The writing schedule, or what I call “my meetings” should be regular, at least three or four days a week for about two hours. The time can be used for any writing related activities, such as searching for literature or running analyses. A writing time is not to be used for checking Facebook or responding to emails. During this time Silvia suggests turning off phones and even the Internet (gasp!). Furthermore, I encourage my students to plan appointments and extracurricular activities around this time, as I if it were an actual meeting. To bring this point home I show my students my Google Calender and writing times.

In addition, Silvia suggests charting writing progress and goals and keeping track of completed and uncompleted writing times with an excel spreadsheet. I encourage my students to make goals and spreadsheets for themselves.

To scaffold this I make certain components of the paper – such as writing an article summary – one of their homework assignments. Furthermore, I consistently reference what they should be planning for their weekly writing times, with statements like “this week you should use your writing time to search for sources”.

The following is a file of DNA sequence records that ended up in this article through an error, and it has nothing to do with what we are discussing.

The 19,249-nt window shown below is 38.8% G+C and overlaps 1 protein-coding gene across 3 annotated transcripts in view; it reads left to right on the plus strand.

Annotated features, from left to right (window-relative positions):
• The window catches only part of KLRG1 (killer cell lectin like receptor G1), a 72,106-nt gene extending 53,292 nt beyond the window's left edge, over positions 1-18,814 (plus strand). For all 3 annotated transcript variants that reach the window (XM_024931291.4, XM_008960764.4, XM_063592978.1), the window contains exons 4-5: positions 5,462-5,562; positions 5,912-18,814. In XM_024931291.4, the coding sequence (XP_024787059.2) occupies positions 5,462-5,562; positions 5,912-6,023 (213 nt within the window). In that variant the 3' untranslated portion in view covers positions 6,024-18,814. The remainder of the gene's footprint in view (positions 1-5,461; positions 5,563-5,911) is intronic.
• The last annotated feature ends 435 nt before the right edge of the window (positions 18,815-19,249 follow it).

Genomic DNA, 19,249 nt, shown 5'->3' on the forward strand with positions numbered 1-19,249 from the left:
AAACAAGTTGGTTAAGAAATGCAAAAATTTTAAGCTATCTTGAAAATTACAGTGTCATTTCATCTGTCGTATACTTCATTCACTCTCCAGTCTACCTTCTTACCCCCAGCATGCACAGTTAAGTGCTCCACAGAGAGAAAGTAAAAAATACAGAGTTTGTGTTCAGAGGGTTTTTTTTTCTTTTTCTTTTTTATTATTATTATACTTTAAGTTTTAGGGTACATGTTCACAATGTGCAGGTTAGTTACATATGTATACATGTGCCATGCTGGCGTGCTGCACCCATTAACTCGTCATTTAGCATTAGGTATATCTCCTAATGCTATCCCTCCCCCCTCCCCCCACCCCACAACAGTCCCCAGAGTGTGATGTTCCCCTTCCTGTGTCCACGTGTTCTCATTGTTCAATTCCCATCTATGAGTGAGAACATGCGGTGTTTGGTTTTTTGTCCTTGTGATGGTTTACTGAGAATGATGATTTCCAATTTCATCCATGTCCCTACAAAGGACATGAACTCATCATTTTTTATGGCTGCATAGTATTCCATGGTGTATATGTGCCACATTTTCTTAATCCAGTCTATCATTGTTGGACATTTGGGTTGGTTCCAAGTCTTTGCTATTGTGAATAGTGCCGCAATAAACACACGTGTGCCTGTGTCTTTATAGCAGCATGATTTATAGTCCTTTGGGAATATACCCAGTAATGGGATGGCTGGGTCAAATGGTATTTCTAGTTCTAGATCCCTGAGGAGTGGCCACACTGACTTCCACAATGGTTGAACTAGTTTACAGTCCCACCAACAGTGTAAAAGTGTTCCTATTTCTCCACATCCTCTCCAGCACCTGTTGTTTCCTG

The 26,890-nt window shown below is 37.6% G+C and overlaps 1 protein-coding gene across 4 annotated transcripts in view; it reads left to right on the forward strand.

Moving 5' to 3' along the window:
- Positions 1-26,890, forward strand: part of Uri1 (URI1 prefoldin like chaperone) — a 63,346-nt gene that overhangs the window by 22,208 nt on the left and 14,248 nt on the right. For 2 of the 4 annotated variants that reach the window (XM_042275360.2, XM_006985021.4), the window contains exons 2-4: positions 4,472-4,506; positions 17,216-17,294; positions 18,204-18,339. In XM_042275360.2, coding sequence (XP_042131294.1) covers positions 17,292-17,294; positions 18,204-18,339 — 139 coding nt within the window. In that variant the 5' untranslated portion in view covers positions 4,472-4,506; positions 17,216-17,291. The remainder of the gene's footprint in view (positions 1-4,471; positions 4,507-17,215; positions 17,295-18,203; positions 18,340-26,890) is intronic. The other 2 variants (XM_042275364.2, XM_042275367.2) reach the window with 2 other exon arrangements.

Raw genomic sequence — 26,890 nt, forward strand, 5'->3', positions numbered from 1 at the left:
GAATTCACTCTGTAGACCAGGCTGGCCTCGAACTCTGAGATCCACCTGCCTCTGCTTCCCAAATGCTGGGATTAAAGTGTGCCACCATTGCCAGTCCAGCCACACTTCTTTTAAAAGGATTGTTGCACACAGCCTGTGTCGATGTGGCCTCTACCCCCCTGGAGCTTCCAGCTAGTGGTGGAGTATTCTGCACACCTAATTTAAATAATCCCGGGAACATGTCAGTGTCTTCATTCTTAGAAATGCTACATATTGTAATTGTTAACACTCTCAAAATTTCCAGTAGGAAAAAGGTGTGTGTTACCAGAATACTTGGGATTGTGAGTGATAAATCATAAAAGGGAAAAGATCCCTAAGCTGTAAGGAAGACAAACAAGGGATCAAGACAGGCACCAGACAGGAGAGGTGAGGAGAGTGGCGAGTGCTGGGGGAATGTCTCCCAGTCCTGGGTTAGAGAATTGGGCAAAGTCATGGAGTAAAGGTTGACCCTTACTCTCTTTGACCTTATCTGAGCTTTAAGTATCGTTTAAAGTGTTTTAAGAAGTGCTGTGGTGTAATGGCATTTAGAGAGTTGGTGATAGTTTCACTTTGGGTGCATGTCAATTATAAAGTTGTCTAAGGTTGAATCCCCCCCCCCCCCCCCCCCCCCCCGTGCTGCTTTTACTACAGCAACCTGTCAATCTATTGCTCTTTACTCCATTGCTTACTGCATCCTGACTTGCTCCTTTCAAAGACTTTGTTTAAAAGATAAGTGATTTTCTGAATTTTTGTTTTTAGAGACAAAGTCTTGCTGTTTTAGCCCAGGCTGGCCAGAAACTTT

Finally, Silvia emphasizes the importance of rewarding oneself for completing projects. In the past my students have rewarded themselves by planning dinners aftercompleting a major paper, or, in my case, after passing my second doctoral exam I bought a used bike! The only reward, however tempting, that is not allowed is skipping writing times!

my nirve beach cruiser and boomer's houndabout

3. The Paper Workshop

In my class, I ask students to bring in a working draft the week before each paper is due. During the class period, I lead a workshop where the students critique each other’s work. I think it is important to set very clear guidelines for this workshop and to walk the class through the paper section by section – starting with the cover page. For each section, I ask students to make at least three positive comments and three critiques or questions and if they can to relate these to the rubric. I even give an example of positive comments such as “I like how your running head is in all capital letters”. Depending on the complexity or length of each section of the paper I give students different amounts of time. I usually allow students two minutes to review each other’s cover pages, while I might break the introduction into two five minute review sessions. During this time I often project an APA sample paper for the corresponding section as I walk around the room and check in with groups. After the allotted time, I call on groups (I suggest groups of two and no greater than three) and ask them to share a positive comment from their partner’s paper. I elicit about three positive comments and then shift to asking for questions and critiques. As a class we work through the entire paper.